Century Dictionary and Cyclopedia
- n. In a Christian church, the top or the consecrated portion of an altar; the altar proper, or mensa.
- n. A name for one of the wooden tables which were substituted for the old altars in England in the seventeenth century, and used for the communion where the old altars had been destroyed by the Roundheads. At first this table was placed by the reformers against the eastern wall in the position of the old stone altar. This position gave umbrage to the Puritans, who held that it was characteristic of the Church of Rome. Cromwell therefore caused the altar-table to be removed to the middle of the chancel, and to be surrounded with seats for the communicants. At the restoration it was almost universally replaced in its ancient position. When used it is covered with a white linen cloth.
“Now and then a mouse ventured out of the dark, to feast on the contents of the offering-bowls on the altar-table.”
“I dreamed that I was standing inside the communion rails of a church — I on one side of the altar-table, and the clergyman, with his surplice and his prayer-book, on the other.”
“(SB)  This altar-table was set up in this doorway because women were not permitted to go farther.”
“It differed from the rest in having the upper end closed in with a neat thatched wall, against which, in time of need, the altar-table may stand, with candles and rough prints or figures of the Virgin and Saints.”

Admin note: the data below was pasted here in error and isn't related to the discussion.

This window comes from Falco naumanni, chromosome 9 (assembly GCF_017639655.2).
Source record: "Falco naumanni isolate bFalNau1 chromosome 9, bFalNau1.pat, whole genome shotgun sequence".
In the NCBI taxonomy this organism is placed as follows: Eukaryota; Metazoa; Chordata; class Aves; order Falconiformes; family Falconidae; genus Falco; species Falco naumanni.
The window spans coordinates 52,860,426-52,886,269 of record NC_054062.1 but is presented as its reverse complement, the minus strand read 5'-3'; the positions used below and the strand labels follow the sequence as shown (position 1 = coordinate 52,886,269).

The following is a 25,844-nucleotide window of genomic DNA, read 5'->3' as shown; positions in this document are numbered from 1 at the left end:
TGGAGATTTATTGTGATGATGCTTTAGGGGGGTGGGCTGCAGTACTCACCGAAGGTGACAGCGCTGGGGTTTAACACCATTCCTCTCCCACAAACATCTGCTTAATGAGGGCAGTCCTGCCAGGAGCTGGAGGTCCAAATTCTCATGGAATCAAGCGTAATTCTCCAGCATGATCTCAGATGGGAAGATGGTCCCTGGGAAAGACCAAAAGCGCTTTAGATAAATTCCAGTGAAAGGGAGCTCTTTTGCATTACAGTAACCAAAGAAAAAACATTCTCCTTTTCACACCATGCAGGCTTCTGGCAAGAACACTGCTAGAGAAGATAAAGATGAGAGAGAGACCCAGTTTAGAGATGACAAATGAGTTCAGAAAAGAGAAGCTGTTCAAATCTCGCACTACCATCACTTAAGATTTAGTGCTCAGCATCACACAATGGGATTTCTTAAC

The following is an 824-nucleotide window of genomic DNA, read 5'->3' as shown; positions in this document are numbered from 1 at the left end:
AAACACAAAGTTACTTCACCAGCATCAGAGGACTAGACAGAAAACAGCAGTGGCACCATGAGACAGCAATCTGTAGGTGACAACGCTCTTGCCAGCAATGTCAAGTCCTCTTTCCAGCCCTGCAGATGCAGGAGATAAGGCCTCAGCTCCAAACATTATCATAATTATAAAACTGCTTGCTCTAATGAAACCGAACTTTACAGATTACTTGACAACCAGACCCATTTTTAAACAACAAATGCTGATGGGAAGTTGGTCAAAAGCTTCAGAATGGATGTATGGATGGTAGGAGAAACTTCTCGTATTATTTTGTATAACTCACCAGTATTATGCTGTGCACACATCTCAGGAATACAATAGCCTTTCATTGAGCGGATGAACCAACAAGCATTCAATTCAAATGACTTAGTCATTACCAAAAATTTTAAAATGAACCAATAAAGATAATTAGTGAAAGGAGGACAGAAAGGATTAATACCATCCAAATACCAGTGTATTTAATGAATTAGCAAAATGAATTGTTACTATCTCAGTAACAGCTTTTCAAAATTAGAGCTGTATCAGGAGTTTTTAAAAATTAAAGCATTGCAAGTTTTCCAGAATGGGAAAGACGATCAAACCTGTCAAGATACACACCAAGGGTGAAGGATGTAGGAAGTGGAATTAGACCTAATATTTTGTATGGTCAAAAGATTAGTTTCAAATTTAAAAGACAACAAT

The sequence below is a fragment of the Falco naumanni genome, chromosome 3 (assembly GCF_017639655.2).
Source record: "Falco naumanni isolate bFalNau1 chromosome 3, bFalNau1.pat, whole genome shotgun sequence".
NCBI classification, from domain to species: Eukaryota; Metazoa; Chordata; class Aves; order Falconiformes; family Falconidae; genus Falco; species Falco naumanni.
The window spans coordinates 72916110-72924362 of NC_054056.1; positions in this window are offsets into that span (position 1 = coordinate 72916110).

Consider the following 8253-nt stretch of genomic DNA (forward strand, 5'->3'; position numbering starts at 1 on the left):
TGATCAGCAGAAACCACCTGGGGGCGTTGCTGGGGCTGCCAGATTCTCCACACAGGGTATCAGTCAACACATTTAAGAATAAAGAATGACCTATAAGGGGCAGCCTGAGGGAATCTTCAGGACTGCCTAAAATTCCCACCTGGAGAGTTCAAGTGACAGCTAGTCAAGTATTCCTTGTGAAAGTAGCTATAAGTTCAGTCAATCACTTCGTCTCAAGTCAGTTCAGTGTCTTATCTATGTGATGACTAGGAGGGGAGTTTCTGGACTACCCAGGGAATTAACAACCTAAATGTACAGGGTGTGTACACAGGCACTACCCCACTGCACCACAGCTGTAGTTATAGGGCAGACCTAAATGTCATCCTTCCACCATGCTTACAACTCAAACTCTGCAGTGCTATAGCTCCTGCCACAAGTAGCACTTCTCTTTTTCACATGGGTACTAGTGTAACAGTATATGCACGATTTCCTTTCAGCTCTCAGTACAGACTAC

“On her feast day the shrine is placed beside the Communion rail; at other times it is kept within the very beautiful altar-table, made of one piece of pure white marble.”
“An altar-table, also of camphor-wood, and painted red, stood in front of the”
“Mrs. Griffith, and designed by Scott, projects beyond the altar-table on each side in a way that is unusual and not altogether pleasing.”
“Behind two tall candlesticks stood an altar-table which, being unfolded, revealed three compartments, each with a picture, painted by Andrea del Sarto, the once honored guest of Francis.”
“But Jacqueline frowningly noticed that the saint's life lay idle -- conspicuously, though fittingly, on the altar-table -- while a manuscript of the Queen of Navarre suspiciously accompanied the jester when he sought the pleasant nook selected for reading and conversation.”
“But if it can be done conveniently, the things in which they are found are to be burned, and the ashes put in the sacrarium, as was said of the scrapings of the altar-table, here above.”
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